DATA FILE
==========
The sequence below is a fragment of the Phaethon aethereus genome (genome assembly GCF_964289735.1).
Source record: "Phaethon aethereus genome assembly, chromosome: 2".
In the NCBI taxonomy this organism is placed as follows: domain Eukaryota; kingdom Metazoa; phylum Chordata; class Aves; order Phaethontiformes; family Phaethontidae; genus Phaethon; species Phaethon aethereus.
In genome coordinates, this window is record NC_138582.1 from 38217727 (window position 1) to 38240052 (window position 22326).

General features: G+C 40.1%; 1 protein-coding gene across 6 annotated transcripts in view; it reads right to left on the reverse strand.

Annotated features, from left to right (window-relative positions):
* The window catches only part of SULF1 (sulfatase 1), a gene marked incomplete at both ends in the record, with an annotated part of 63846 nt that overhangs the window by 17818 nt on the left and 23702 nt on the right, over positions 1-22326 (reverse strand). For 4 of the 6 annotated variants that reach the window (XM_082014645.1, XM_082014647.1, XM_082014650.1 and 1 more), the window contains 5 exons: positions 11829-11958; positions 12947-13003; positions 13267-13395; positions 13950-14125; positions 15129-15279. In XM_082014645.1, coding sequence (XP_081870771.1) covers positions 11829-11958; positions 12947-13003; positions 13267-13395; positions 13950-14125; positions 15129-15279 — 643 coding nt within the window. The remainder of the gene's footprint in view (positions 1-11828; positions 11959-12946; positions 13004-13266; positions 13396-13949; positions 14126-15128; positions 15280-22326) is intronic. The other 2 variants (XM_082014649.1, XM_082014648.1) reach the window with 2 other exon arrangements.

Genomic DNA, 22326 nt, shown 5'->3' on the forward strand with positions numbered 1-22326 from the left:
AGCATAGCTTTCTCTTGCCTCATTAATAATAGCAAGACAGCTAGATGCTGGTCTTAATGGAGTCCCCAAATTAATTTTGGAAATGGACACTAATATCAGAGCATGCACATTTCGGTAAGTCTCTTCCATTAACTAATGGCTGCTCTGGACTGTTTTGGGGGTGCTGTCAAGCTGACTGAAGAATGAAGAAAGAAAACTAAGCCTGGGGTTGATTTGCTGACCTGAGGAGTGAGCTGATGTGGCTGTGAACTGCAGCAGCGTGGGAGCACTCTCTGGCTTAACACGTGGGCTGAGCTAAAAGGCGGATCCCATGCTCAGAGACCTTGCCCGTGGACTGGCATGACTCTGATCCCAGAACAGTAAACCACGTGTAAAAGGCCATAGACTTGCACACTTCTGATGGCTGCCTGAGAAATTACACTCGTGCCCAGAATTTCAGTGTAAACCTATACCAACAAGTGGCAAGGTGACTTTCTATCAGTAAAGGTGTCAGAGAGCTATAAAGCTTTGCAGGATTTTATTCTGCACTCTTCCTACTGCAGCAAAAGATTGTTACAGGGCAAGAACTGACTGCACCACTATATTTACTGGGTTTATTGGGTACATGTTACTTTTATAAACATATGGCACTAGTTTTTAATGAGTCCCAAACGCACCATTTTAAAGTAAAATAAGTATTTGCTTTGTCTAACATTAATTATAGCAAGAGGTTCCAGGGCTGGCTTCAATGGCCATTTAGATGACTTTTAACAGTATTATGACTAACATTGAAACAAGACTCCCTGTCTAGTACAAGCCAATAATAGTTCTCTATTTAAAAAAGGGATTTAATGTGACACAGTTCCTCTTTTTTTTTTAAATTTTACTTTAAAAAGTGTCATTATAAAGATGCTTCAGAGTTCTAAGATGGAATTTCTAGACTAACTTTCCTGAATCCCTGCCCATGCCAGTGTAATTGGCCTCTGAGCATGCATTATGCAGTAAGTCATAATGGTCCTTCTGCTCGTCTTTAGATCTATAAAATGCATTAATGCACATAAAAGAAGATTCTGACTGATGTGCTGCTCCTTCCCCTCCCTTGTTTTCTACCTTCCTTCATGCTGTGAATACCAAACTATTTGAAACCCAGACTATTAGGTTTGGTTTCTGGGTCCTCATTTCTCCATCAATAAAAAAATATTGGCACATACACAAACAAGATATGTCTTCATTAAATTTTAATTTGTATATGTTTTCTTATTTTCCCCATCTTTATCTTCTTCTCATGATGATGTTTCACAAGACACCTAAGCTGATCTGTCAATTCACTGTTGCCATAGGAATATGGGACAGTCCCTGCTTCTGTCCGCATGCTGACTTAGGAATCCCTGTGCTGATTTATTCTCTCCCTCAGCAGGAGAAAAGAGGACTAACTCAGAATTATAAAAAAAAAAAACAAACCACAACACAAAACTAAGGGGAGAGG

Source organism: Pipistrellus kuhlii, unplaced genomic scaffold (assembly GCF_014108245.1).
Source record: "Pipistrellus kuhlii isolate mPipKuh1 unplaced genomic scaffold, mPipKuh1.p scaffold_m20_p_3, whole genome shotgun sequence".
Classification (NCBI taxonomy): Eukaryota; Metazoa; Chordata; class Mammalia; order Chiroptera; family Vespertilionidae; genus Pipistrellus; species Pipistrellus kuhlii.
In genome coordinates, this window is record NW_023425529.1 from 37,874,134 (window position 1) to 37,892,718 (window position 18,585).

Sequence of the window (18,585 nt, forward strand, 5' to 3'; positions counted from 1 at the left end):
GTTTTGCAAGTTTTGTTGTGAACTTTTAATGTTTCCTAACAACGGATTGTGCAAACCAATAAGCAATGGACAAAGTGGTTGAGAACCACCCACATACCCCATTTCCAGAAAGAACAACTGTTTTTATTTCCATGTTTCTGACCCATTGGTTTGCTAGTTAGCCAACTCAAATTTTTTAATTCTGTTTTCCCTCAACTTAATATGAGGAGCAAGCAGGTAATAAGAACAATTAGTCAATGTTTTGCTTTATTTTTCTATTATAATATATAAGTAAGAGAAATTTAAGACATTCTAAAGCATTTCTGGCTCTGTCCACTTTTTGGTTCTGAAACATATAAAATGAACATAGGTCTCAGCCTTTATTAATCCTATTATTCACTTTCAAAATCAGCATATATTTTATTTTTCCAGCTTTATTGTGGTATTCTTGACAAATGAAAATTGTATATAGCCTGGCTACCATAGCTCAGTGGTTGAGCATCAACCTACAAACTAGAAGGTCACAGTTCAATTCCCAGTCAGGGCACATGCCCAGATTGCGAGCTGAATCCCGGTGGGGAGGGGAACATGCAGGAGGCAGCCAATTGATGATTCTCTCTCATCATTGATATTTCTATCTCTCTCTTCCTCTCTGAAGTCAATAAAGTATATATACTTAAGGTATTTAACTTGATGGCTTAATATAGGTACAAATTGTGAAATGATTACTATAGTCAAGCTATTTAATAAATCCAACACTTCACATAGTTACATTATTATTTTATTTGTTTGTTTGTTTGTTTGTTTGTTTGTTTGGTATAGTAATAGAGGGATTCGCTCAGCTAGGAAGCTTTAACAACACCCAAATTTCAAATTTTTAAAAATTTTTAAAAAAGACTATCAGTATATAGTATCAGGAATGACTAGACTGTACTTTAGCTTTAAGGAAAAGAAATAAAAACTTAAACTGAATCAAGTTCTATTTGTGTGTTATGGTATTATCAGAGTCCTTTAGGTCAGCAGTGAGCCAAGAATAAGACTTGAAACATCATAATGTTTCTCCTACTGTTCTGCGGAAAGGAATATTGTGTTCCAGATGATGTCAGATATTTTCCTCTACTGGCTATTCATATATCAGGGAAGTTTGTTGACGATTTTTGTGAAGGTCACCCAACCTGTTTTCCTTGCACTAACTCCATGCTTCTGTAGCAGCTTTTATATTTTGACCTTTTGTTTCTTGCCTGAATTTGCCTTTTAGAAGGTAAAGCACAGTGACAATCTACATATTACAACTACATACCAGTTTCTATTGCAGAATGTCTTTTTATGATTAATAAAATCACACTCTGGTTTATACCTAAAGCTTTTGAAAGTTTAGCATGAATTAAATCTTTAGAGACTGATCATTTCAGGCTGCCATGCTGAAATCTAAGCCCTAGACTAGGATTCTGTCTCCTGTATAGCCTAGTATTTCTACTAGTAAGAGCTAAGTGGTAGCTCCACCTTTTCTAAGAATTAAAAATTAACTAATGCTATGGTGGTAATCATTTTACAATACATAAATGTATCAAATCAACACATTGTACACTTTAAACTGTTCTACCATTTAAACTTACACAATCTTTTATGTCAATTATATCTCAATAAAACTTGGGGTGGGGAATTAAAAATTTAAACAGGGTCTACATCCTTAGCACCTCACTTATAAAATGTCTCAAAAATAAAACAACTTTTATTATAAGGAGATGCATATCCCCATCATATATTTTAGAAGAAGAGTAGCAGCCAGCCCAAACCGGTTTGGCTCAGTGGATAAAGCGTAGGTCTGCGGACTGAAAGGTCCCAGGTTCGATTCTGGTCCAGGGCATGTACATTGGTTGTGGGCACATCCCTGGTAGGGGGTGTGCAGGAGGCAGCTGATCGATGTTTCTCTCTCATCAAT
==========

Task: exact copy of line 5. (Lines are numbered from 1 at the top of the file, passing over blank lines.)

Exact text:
General features: G+C 40.1%; 1 protein-coding gene across 6 annotated transcripts in view; it reads right to left on the reverse strand.